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DED Extended for Hong Kong Residents

Earlier this month, USCIS posted a Federal Register notice regarding the extension of Deferred Enforced Departure (DED) for Hong Kong residents, and the corresponding expansion of employment authorization for DED-eligible individuals. This Federal Register update is a result of the memo from the Biden administration in January, which extended and expanded DED for certain Hong Kong residents for an addition 24 months, until February 5, 2025.

DED for Hong Kong residents was initially announced by President Biden in August 2021 as a response to actions taken by the Chinese government that summer to impose national security laws within the Hong Kong Special Administrative Region. DED prevents the removal of eligible Hong Kong residents from the United States for the duration of the DED validity period, enabling them to remain in the United States in a period of authorized stay beyond the expiration of their nonimmigrant visa status. Those covered by DED can also apply for an Employment Authorization Document (EAD) so that they can work and support themselves in the U.S. for the duration of the DED period.

Hong Kong residents who are eligible for DED are those who hold a:

  • HKSAR passport;
  • British National Overseas passport;
  • British Overseas Citizen passport;
  • Hong Kong Permanent Identity Card; or
  • HKSAR Document of Identity for Visa Purposes.

They must also have been physically present and continuously resided in the United States as of January 26, 2023, and have not voluntarily returned to China after January 26, 2023.

            DED automatically applies to Hong Kong residents who meet the above criteria (and who are not otherwise ineligible as a result of certain criminal convictions or are considered a national security threat). While DED status does not require an application, those who intend to be employed must file the I-765 application for the EAD card and should attach evidence of their eligibility. Proof of physical presence and continuous residence from the cutoff date can include:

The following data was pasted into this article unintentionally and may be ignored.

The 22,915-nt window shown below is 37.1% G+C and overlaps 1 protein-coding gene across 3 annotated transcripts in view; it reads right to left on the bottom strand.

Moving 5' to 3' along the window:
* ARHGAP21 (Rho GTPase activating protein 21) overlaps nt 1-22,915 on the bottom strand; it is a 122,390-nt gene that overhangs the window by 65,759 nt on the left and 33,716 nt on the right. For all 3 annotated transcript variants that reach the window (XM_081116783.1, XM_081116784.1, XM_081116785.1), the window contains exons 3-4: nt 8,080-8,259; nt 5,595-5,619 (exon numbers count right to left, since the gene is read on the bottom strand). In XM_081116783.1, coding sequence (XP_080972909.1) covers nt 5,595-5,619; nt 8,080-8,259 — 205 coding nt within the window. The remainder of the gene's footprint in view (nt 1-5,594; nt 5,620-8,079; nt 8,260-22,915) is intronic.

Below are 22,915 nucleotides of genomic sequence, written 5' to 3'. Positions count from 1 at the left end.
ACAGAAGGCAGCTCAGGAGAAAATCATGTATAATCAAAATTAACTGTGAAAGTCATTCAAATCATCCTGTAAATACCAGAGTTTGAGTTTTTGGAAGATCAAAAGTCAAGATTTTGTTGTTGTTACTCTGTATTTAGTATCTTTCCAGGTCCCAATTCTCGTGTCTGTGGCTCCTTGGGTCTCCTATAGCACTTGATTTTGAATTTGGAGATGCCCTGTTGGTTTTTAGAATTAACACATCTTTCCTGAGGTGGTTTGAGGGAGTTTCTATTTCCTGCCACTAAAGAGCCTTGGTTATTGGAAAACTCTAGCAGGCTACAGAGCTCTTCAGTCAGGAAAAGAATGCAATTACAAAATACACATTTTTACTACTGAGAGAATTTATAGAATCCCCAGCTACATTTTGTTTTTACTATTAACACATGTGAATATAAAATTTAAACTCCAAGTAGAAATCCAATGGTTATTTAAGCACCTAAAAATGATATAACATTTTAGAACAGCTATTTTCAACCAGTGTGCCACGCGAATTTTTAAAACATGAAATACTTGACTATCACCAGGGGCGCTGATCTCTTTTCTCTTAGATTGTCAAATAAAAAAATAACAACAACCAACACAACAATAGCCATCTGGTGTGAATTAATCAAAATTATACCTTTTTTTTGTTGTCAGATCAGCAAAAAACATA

• Passport;
  • Form I-94, Arrival-Departure Record;
  • Employment records;
  • Rent receipts, utility bills (gas, electric, telephone, etc.) or receipts, or letters from companies showing dates when the applicant received service;
  • Passport entries;
  • Bank books with dated transactions;
  • Selective Service card;
  • Attestations by churches, unions, or other organizations of the applicant’s residence;
  • Affidavits;
  • Money order receipts for money sent into or out of the United States;
  • Birth certificates of children born in the United States;
  • Correspondence between the applicant and others; or
  • Social Security card.

The EAD, once issued, will be valid until February 5, 2025. Applicants who applied for and received an EAD under the initial DED period, whose EADs list an end-date of February 5, 2023, automatically receive an extension of their work authorization through February 5, 2025. They do not need to re-submit the I-765 to apply for a renewal; EADs annotated with the A11 category are considered automatically valid to February 5, 2025, regardless of the printed end-date.

Individuals eligible for DED may also apply for Advance Parole to enable international travel by filing Form I-131.

By: Rebecca Chen

Rebecca Chen is a Partner at Reddy & Neumann. Her representation includes advising clients throughout the non-immigrant and immigrant visa application process, from initial filing, responding to various requests for evidence, and processing at overseas consulates. Her years of experience in the immigration field have made her a knowledgeable resource for complex business immigration matters.